If we come back in time, Pressure Vessels led to the biggest discoveries in engineering like steam boilers for example, but pressure vessels also caused a lot of problems. In 1905, a disastrous boiler explosion occurred in a shoe factory in Brockton, Massachusetts and killed 58 people, injuring 117 others and causing a quarter million dollars in property damage.
This is from that time that the decision to implement a code to formulate rules and regulations for Pressure Vessel Design have been formulated. The first edition of the ASME Rules for construction of Stationary Boilers and For Allowable Working Pressures, known as the 1914 edition, was adopted in the spring of 1915.
Before 1963, all Pressure Vessels were designed using a systematic Design by Formula Approach which was based on experience and simple mechanics. What was mostly described was how to keep hoop stress low with respect to yield and how to use ductile material to accommodate local peak stresses.
In the Design by formula, the vessel geometry and major dimensions such as radius, length, etc. are specified and the required thickness is then calculated for a given load using equations and graphical data.
With the development of the nuclear technology in the 1950s, pressure vessel design requirements needed to be improved in order to permit the use of higher allowable stresses without reduction in Safety.
This required to change the philosophy of Code design by formula. It is also worth to note that advances in mechanics theory and analysis methods provided new and more scientific methods for the pressure vessel design.
In 1963, ASME published the B&PV Code Section III: Nuclear Vessels based on the principles of limit analysis (Shakedown analysis, Fatigue Analysis) and Stress Analysis was used to determine higher allowable loads and more consistent margins of safety.
This improvement in the code permitted two approaches for design:
- Improved design by formula, providing more accurate formulae for sizing common components and higher allowable stresses, was intended for standard configurations
- Design by Analysis, in which designer performs stress analysis and evaluates results against code limits, was intended for configurations not covered by the Design By Formula
The ASME III Approach has influenced all other codes including the ASME VIII Division 2: Alternative rules for pressure vessels, the BS5500 Annex A and the EN 13445 Annex B & C Design by Analysis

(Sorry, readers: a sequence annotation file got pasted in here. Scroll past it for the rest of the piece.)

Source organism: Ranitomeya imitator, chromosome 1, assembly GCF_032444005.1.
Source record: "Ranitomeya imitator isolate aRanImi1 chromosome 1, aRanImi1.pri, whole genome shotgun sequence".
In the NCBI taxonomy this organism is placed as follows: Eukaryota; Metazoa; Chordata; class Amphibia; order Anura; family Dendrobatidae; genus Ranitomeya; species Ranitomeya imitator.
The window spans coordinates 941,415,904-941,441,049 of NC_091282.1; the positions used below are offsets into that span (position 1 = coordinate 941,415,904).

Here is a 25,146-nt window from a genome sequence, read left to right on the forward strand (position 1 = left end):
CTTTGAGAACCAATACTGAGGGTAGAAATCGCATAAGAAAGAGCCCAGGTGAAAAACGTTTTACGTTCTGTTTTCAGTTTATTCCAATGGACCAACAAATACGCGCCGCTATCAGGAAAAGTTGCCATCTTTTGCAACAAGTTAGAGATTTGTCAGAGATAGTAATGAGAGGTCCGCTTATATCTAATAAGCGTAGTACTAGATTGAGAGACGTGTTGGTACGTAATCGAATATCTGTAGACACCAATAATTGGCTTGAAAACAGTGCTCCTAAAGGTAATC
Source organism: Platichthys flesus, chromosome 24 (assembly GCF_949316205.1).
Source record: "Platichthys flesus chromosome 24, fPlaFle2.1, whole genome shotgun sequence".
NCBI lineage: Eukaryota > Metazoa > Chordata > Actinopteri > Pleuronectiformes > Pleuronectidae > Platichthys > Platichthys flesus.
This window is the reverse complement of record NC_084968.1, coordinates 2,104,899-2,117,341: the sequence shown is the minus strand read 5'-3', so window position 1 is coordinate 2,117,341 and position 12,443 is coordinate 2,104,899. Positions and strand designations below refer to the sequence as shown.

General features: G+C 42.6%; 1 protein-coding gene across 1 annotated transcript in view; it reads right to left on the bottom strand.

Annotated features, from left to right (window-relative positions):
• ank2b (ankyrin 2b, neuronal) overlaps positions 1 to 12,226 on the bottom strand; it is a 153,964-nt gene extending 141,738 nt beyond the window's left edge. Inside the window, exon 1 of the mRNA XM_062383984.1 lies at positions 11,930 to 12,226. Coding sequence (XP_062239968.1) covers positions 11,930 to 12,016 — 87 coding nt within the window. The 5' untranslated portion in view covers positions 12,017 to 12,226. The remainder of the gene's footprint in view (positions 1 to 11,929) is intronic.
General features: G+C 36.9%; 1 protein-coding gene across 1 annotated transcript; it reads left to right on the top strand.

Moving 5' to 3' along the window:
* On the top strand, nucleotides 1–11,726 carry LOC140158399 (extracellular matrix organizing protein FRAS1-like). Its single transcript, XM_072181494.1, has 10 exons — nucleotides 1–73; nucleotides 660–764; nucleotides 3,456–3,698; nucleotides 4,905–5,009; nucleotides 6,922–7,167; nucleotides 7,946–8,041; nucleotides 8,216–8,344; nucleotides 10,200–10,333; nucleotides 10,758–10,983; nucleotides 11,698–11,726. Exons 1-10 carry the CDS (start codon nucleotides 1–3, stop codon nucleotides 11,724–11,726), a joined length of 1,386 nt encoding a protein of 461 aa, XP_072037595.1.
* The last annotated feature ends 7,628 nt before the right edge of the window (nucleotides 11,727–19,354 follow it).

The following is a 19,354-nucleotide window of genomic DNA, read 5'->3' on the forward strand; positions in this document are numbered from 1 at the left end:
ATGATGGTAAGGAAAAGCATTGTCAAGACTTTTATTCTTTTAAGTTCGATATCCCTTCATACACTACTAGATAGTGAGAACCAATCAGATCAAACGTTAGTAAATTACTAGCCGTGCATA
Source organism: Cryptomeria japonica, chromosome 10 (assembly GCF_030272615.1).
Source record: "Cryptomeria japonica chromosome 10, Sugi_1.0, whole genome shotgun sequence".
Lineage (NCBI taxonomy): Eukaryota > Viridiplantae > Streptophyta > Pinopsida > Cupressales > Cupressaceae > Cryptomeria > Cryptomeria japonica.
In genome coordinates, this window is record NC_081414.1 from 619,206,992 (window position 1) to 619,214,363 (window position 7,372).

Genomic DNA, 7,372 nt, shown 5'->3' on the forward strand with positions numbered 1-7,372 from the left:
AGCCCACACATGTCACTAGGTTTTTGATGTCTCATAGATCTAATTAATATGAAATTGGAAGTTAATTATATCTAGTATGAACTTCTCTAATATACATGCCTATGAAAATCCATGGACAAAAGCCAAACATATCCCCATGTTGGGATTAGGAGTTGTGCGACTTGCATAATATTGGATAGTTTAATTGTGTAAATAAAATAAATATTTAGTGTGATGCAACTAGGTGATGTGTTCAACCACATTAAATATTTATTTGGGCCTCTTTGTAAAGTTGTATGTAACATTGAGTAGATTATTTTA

PD5500 Annex A suggests that DBA (Design by Analysis) is used specifically for vessels outside the DBF remit but does not explicitly state the procedures cannot be applied to vessels covered by DBF
EN 13445 Annex B.1 and C.1 suggest that Design by Analysis may be used as an alternative to design formulas or as a compliment.
ASME VIII specifies that Design by Analysis applies to non-standard configurations while the thickness of elements of the vessel covered by DBF rules must meet Design By Formula minimum thickness requirements.
The main guidelines of the Design by Analysis are to prevent the gross plastic deformation or ductile burst under static load, the incremental plastic collapse under repeated or cyclic load and the fatigue under cyclic load. Elastic buckling, creep, brittle fracture, stress corrosion, etc. also have to be considered…
The new ASME Boiler & Pressure Vessel Code, Section VIII, Division 2 was published on July 1, 2007. This 2007 Edition became mandatory for vessel design in July, 2009. The new Section VIII, Division 2 Code includes a complete re-organization of the text, introduces a consistent and user-friendly format style, and provides a number of new and enhanced pressure vessel design procedures. Familiarity with the new organization and the application of these rules is essential to both the new and experienced vessel engineer to ensure proper vessel design.